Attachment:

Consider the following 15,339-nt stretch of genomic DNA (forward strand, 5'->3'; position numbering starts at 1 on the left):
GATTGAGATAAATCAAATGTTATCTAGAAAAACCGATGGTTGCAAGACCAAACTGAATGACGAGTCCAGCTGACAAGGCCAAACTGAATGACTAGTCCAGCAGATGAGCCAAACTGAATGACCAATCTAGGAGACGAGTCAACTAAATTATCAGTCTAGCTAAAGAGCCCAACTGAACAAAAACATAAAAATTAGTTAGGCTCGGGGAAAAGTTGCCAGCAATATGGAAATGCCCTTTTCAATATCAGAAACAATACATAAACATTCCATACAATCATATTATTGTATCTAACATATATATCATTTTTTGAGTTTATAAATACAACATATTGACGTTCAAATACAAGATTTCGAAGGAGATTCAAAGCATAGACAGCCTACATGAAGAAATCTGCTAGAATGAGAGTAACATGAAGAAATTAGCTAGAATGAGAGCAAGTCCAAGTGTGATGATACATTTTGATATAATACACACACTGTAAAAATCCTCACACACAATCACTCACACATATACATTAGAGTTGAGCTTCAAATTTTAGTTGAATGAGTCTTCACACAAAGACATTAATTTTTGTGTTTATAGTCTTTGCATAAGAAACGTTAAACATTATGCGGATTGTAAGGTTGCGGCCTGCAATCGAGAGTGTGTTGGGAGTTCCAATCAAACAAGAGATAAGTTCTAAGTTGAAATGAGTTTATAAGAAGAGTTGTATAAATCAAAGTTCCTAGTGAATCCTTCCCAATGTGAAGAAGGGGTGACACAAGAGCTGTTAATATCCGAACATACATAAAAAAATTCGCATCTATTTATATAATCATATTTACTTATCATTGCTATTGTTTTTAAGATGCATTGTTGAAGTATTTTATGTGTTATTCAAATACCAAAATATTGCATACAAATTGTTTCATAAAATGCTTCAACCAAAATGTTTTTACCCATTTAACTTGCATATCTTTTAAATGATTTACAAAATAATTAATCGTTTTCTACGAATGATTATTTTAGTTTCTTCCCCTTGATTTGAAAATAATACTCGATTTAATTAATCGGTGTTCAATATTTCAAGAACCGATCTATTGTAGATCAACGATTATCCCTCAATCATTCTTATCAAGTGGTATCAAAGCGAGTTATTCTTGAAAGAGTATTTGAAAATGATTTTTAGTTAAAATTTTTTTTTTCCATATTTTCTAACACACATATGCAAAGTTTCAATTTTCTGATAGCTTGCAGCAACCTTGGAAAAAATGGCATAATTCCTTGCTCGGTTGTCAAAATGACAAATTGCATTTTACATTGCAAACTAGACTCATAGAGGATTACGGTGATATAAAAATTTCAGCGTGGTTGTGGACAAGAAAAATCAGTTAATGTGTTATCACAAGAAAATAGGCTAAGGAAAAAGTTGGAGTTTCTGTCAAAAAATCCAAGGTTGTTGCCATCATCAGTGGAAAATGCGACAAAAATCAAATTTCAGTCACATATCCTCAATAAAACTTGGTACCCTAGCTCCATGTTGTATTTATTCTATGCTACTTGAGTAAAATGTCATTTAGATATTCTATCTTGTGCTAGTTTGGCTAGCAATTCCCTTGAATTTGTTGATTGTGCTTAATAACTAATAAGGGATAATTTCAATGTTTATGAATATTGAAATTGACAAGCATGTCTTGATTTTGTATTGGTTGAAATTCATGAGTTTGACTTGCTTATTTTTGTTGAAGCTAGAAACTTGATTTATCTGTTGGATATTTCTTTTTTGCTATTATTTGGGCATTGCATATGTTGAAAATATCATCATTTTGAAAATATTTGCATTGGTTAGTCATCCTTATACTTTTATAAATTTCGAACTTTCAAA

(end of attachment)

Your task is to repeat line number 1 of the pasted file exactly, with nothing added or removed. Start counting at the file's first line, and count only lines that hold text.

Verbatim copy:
Consider the following 15,339-nt stretch of genomic DNA (forward strand, 5'->3'; position numbering starts at 1 on the left):